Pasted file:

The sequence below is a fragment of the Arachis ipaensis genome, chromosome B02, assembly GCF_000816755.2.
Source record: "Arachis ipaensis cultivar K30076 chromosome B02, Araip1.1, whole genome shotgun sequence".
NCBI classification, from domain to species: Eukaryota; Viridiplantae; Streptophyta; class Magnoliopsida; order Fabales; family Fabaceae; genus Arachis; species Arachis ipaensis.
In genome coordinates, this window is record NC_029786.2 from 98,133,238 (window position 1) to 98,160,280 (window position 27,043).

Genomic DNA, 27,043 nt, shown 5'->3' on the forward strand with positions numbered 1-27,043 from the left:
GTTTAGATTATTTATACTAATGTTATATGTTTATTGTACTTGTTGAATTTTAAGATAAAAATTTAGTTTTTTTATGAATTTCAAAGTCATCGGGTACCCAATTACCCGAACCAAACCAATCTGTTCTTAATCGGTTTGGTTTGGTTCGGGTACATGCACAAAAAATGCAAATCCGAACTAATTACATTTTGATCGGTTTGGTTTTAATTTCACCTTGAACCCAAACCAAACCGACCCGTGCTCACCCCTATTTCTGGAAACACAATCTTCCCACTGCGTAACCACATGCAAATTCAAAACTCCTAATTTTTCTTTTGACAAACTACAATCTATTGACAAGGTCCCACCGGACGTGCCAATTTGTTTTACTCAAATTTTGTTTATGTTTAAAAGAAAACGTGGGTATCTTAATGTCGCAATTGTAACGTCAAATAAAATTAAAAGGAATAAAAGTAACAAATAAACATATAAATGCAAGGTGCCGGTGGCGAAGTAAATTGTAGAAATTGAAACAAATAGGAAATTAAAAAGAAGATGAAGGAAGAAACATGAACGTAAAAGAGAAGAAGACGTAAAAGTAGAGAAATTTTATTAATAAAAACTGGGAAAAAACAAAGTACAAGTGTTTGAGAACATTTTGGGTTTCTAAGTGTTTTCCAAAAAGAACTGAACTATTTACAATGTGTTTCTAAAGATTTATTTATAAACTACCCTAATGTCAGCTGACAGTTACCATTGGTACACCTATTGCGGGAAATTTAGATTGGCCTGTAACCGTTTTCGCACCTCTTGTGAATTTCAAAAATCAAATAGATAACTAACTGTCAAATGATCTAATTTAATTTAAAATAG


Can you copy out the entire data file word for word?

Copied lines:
The sequence below is a fragment of the Arachis ipaensis genome, chromosome B02, assembly GCF_000816755.2.
Source record: "Arachis ipaensis cultivar K30076 chromosome B02, Araip1.1, whole genome shotgun sequence".
NCBI classification, from domain to species: Eukaryota; Viridiplantae; Streptophyta; class Magnoliopsida; order Fabales; family Fabaceae; genus Arachis; species Arachis ipaensis.
In genome coordinates, this window is record NC_029786.2 from 98,133,238 (window position 1) to 98,160,280 (window position 27,043).

Genomic DNA, 27,043 nt, shown 5'->3' on the forward strand with positions numbered 1-27,043 from the left:
GTTTAGATTATTTATACTAATGTTATATGTTTATTGTACTTGTTGAATTTTAAGATAAAAATTTAGTTTTTTTATGAATTTCAAAGTCATCGGGTACCCAATTACCCGAACCAAACCAATCTGTTCTTAATCGGTTTGGTTTGGTTCGGGTACATGCACAAAAAATGCAAATCCGAACTAATTACATTTTGATCGGTTTGGTTTTAATTTCACCTTGAACCCAAACCAAACCGACCCGTGCTCACCCCTATTTCTGGAAACACAATCTTCCCACTGCGTAACCACATGCAAATTCAAAACTCCTAATTTTTCTTTTGACAAACTACAATCTATTGACAAGGTCCCACCGGACGTGCCAATTTGTTTTACTCAAATTTTGTTTATGTTTAAAAGAAAACGTGGGTATCTTAATGTCGCAATTGTAACGTCAAATAAAATTAAAAGGAATAAAAGTAACAAATAAACATATAAATGCAAGGTGCCGGTGGCGAAGTAAATTGTAGAAATTGAAACAAATAGGAAATTAAAAAGAAGATGAAGGAAGAAACATGAACGTAAAAGAGAAGAAGACGTAAAAGTAGAGAAATTTTATTAATAAAAACTGGGAAAAAACAAAGTACAAGTGTTTGAGAACATTTTGGGTTTCTAAGTGTTTTCCAAAAAGAACTGAACTATTTACAATGTGTTTCTAAAGATTTATTTATAAACTACCCTAATGTCAGCTGACAGTTACCATTGGTACACCTATTGCGGGAAATTTAGATTGGCCTGTAACCGTTTTCGCACCTCTTGTGAATTTCAAAAATCAAATAGATAACTAACTGTCAAATGATCTAATTTAATTTAAAATAG